Ford Resurrects Lincoln: What This Luxury Relaunch Really Means

 2013 Linclon MKZ (Courtesy Lincoln)
2013 Linclon MKZ (Courtesy Lincoln)

Ford (F) unveiled a surprise this week: It's relaunching the Lincoln brand. The company is committing more than $1 billion for a slew of new Lincoln models, a robust promotional campaign, and even a Super Bowl ad -- a first for Lincoln.

Actually, it's not just "Lincoln" anymore. As of Monday, Lincoln will be called the Lincoln Motor Company.

Since Henry Ford's days, Lincoln has been the company's luxury brand. In recent years, though, Lincoln has grown long in the tooth. Its cars were just dressed-up Ford models, critics said, no match for the polished products from BMW (BAMXF) or Lexus. And sales have fallen a long way.

Lincoln clearly needed a lot of work if it was going to be relevant in the 21st century. Now, that work has started -- and Ford has a big new market in mind for its old brand.

Driving Laps in the Luxury Market

Luxury cars are an important market for most automakers. It's not just the prestige, but the profits: Luxury models are much more profitable per car sold than the ordinary models. If you're an auto company looking for growth, you've got to be a contender in the luxury market.

Consider this example: The Audi brand accounts for just a tiny fraction of the Volkswagen Group's (VLKAY) worldwide sales. But Audi accounts for almost half of VW's total profits.

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That hasn't escaped the attention of Ford's archrival, General Motors (GM). In China, which has become the world's largest auto market, GM is the leader ... at least in terms of volume. But VW, which is a close second to GM in the sales race, makes much more money in China -- because Audi is the hot luxury-car brand in China.

GM wants a piece of that action, and it is committing big bucks to put Cadillac on par with Audi and the other German luxury brands -- and not just in China, but around the world, including in the U.S.

GM's effort, which is likely to include several new super-luxury cars developed from scratch, is expected to take several years to bear fruit.

Meanwhile, Ford may be beating GM to the punch.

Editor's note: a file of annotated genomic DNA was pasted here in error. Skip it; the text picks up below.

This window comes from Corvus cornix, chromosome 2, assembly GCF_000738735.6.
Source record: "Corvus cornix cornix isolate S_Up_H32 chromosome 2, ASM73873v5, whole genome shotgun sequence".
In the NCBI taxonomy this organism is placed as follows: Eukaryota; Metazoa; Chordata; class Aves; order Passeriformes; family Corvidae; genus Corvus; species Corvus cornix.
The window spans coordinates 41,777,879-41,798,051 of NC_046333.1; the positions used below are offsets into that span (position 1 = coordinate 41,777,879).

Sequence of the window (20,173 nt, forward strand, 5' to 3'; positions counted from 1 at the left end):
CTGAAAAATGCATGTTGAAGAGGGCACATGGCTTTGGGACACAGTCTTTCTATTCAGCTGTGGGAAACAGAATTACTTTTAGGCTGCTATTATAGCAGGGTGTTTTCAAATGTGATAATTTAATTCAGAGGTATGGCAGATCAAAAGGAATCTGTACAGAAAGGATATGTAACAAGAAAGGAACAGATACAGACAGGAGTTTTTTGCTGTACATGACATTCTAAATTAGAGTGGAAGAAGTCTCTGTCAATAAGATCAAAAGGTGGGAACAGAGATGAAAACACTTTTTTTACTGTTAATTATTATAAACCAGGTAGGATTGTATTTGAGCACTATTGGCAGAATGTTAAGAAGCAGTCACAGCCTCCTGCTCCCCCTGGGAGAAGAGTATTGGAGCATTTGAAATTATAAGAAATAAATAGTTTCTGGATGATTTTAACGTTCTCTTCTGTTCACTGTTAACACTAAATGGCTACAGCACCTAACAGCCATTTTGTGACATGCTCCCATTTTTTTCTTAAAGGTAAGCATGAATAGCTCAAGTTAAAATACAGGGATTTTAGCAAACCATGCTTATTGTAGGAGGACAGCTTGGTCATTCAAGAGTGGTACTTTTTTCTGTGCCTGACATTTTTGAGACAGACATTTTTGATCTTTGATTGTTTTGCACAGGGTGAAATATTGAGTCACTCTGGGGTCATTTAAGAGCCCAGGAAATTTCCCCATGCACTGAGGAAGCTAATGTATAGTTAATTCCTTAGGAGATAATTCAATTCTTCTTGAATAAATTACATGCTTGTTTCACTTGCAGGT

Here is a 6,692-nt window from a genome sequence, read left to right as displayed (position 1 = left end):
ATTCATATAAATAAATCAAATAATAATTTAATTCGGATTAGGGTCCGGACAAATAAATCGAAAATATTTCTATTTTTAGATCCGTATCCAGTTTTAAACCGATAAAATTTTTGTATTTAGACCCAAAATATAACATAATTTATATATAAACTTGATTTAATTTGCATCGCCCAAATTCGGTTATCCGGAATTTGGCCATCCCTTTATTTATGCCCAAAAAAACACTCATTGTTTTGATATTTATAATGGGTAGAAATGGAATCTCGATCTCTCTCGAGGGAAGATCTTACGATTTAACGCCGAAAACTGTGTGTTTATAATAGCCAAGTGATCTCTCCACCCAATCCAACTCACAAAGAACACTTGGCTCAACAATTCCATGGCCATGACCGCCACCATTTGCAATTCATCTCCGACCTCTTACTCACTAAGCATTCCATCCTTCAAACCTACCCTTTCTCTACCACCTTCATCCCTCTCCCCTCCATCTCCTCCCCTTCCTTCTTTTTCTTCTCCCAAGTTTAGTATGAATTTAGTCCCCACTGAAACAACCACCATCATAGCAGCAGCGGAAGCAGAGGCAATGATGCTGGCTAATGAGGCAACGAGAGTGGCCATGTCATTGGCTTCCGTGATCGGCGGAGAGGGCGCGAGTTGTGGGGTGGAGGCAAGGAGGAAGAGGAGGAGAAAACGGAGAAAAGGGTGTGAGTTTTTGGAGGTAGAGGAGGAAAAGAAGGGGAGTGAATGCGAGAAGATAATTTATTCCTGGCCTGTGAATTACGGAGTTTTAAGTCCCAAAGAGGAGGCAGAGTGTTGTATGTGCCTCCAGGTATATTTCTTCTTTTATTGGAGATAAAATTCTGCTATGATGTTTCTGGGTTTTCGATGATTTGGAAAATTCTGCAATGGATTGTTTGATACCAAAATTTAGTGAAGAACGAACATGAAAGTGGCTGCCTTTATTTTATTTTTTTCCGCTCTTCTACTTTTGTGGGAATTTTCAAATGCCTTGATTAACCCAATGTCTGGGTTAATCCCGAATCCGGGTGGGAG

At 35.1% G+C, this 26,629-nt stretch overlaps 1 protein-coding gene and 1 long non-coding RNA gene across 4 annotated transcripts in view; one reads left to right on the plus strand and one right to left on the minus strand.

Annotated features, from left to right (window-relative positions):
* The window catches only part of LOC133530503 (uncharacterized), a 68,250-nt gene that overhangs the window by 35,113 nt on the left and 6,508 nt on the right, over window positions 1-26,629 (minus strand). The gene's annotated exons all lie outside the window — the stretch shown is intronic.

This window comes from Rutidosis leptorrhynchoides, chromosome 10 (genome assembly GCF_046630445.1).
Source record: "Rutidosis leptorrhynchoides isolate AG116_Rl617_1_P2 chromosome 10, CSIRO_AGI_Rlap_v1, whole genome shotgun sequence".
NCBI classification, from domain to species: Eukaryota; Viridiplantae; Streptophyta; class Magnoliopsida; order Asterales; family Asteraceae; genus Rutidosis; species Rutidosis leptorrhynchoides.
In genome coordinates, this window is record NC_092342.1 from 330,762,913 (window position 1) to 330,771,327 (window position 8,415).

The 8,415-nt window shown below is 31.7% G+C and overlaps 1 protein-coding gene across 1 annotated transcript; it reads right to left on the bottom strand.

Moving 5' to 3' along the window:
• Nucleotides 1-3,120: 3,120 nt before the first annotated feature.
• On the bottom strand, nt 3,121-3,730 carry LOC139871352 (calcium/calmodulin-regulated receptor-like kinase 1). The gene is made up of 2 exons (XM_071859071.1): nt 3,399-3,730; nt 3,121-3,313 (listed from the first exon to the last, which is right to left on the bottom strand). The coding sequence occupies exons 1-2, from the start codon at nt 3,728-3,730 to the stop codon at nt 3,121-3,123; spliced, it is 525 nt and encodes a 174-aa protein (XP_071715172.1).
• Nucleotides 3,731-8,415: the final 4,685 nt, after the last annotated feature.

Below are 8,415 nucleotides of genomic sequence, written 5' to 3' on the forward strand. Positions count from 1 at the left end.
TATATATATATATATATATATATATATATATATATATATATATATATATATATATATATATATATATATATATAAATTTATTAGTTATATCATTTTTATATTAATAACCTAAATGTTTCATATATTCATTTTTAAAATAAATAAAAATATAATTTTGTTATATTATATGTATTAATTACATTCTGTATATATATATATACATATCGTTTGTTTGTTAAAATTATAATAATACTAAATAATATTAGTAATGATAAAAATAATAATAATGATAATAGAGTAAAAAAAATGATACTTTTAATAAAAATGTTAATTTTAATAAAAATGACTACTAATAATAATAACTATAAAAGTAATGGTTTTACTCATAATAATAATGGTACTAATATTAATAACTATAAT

Look at Those Curves

Ford is a late-comer to the Chinese auto party. Only a few years ago, Ford had almost zero presence in China. But several years of hard work and more than $5 billion in investment later, the Blue Oval is an up-and-comer in the Middle Kingdom.

Already, the Ford Focus is one of China's best-selling cars -- and many more Ford models will hit the Chinese market over the next few years.

Like GM, Ford has paid attention to the booming luxury-car market in China. Audi is the undisputed leader, in part because of its styling: Audi's smooth, curvy designs are much more appealing to Chinese consumers than the sharp, angular styling favored by Cadillac.

This is where Lincoln comes in. Ford is reworking the entire Lincoln lineup, starting with the just-launched MKZ sedan. The new models have -- you guessed it -- smooth, curvy styling that should go over well in the Middle Kingdom, and elsewhere.

 2013 Linclon MKZ (Courtesy Lincoln)
2013 Linclon MKZ (Courtesy Lincoln)

But Ford isn't setting out to compete with BMW and Audi directly. Instead, it's taking a cue from another luxury leader, Toyota's (TM) Lexus brand. Rather than the taut sports-car-like handling favored by the Germans, Lincoln -- like Lexus -- will emphasize a different vision of luxury: smooth and quiet, with cutting-edge safety features and impressive, cushy interiors.

Can Ford Really Compete with the Likes of Lexus?

Ford's mainstream products have come a long way in recent years, moving toward the top of the global charts. But its luxury brand has lagged. With this big investment in Lincoln, Ford has made clear that it plans to put Lincoln back on the luxury-car map in a big way.

Given the competition, that's an ambitious plan. Too ambitious for Ford? Don't bet against them: The man that Ford just promoted to Lincoln's top job, Jim Farley, has a very impressive resume.

That resume has many highlights, but there's one big one: Until he was hired away by Ford CEO Alan Mulally, Jim Farley used to run Lexus.

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Motley Fool contributor John Rosevear owns shares of Ford and General Motors. Follow him on Twitter at @jrosevear. The Motley Fool owns shares of Ford. Motley Fool newsletter services recommend Ford, BMW, and General Motors.

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